Naturally Dyed Easter Eggs

DIY, Holiday Dishes

Naturally Dyed Easter Egg Tutorial

Naturally Dyed Easter Eggs are so easy to make, and such a fun way to involve kids in the kitchen and use their imagination!  The best part is that you can eat the eggs after so that there is no waste!

I have been curious to try this for years, and finally got around to making these this year.  It was like a big science experiment; some things worked and some were a massive flop!

I approached it with a bit of common sense – if it will stain my hands or clothes (ahem turmeric), it is bound to stain an egg, yes?  That logic seemed to prevail, and was true most of the time.  Matcha tea didn’t really do anything for instance, much to my surprise.

Naturally Dyed Easter Egg Tutorial

The Equipment:

I used quart sized canning jars for this as they have a tight fitting lid and were a great size to hold the eggs and liquid and still have the liquid covering the eggs (important).  We decided to pre boil the eggs so that they were perfectly boiled first (7-10 minutes depending on how well cooked you like your eggs).  I think you could get a slightly more pigmented result by cooking the boiled eggs in the ‘solution’ first to your liking BUT the risk is that you will overcook your eggs as they will be left sitting in the solution.

Naturally Dyed Easter Egg Tutorial

I found that, when I removed the eggs from the solution, they were VERY dark and pigmented, and some of them were blotchy.  I was totally ok with that, but curiosity got the best of me and I rinsed a couple of them under running water and voila, a perfectly pastel egg!  Now THAT is more my jam.

Each jar will hold 2-3 eggs – multiply the recipe depending on how many eggs you want to colour (of each specific colour). I used white eggs but brown will work as well, it will just yield a darker colour.

You will need:

  • quart sized canning jar for each colour desired
  • slotted spoon (that fits in the jar, or a regular spoon will work)
  • old towel or rag
  • cooling rack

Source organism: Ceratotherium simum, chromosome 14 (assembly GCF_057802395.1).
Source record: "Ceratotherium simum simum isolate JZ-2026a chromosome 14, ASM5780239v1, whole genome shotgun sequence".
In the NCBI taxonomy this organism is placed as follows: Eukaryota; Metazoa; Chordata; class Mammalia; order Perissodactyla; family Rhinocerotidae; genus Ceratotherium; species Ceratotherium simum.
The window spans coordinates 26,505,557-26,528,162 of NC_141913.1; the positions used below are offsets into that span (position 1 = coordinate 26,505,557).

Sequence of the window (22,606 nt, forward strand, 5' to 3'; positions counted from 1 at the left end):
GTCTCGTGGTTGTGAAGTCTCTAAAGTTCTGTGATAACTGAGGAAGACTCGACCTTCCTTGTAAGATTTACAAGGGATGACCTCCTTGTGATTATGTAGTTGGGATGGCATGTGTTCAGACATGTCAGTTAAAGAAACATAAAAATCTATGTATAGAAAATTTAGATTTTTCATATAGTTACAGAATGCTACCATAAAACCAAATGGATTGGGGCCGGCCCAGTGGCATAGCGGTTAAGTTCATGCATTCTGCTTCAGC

• eggs
  • white vinegar
  • colouring agent (see below)

One last thing,  we added a tablespoon of regular white vinegar to each of the solutions before boiling to help set the colour which I recommend.  I think my favourite one was the red cabbage one, it was such a pretty blue (which was crazy, I expected purple) and the prettiest hue!

Be careful with the turmeric if you are using this, it stains like crazy (quartz countertops included).  I set an old towel underneath my wire rack for catching any drips before taking the eggs out of the solution: you will want to do the same.

Naturally Dyed Easter Egg Tutorial

Naturally Dyed Easter Egg Tutorial

To make the eggs:

Fill a small pot with 2 1/2 cups of water, 1 tablespoon of vinegar and one of the following (you can do as many as you want in separate pots)

  • BLUE: 3 cups grated red cabbage
  • PURPLE: 2 1/2 cups blueberry juice or Concord grape juice (don’t add any water)
  • PINK: 2 cups grated fresh beets
  • YELLOW: 2 teaspoons ground dried turmeric
  • ORANGE: 2 1/2 cups fresh carrot juice (don’t add water)
  • GREEN: 1/4 cup chlorophyl (I bought mine at a health food store)
  • GREEN: 1 cup fresh spinach juice
  • BROWN: 4 black (orange pekoe) tea bags
  1. Bring to a low boil, add the eggs, and cook for 7-10 minutes depending on how well-cooked you like your eggs.
  2. Remove from the heat, carefully remove the eggs with a slotted spoon to a cooling rack, and pour the remaining solution into the canning jar.
  3. Once the solution has cooled down to be closer to room temperature, add the eggs back into the jar, cover, and refrigerate overnight or up to 3 days.
  4. When ready to serve (or hide), remove the eggs with a slotted spoon carefully to a cooling rack.  If desired, rinse the eggs under water to remove excess stain so that they are more of a pastel colour.

Happy Easter my friends, I hope you are able to share loads of fun with your family including all the giggles, good food and a bit of chocolate too!

xo

Tori

 

Naturally Dyed Easter Egg Tutorial

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